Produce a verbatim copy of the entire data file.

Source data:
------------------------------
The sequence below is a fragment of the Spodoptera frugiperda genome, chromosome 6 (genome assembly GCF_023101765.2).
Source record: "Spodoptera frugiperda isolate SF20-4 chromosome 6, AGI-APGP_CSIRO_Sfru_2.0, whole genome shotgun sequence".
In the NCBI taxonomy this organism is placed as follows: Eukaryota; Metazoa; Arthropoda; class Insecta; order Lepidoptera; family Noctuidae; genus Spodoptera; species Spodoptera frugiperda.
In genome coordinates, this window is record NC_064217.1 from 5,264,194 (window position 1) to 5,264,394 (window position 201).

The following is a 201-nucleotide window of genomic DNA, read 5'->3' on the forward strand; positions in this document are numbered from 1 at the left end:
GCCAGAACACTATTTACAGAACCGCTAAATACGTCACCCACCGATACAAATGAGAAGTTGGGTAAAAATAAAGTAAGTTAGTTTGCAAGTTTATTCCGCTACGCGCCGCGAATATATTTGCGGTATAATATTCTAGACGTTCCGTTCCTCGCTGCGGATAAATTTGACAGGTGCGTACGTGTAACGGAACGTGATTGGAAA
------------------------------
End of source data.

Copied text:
The sequence below is a fragment of the Spodoptera frugiperda genome, chromosome 6 (genome assembly GCF_023101765.2).
Source record: "Spodoptera frugiperda isolate SF20-4 chromosome 6, AGI-APGP_CSIRO_Sfru_2.0, whole genome shotgun sequence".
In the NCBI taxonomy this organism is placed as follows: Eukaryota; Metazoa; Arthropoda; class Insecta; order Lepidoptera; family Noctuidae; genus Spodoptera; species Spodoptera frugiperda.
In genome coordinates, this window is record NC_064217.1 from 5,264,194 (window position 1) to 5,264,394 (window position 201).

The following is a 201-nucleotide window of genomic DNA, read 5'->3' on the forward strand; positions in this document are numbered from 1 at the left end:
GCCAGAACACTATTTACAGAACCGCTAAATACGTCACCCACCGATACAAATGAGAAGTTGGGTAAAAATAAAGTAAGTTAGTTTGCAAGTTTATTCCGCTACGCGCCGCGAATATATTTGCGGTATAATATTCTAGACGTTCCGTTCCTCGCTGCGGATAAATTTGACAGGTGCGTACGTGTAACGGAACGTGATTGGAAA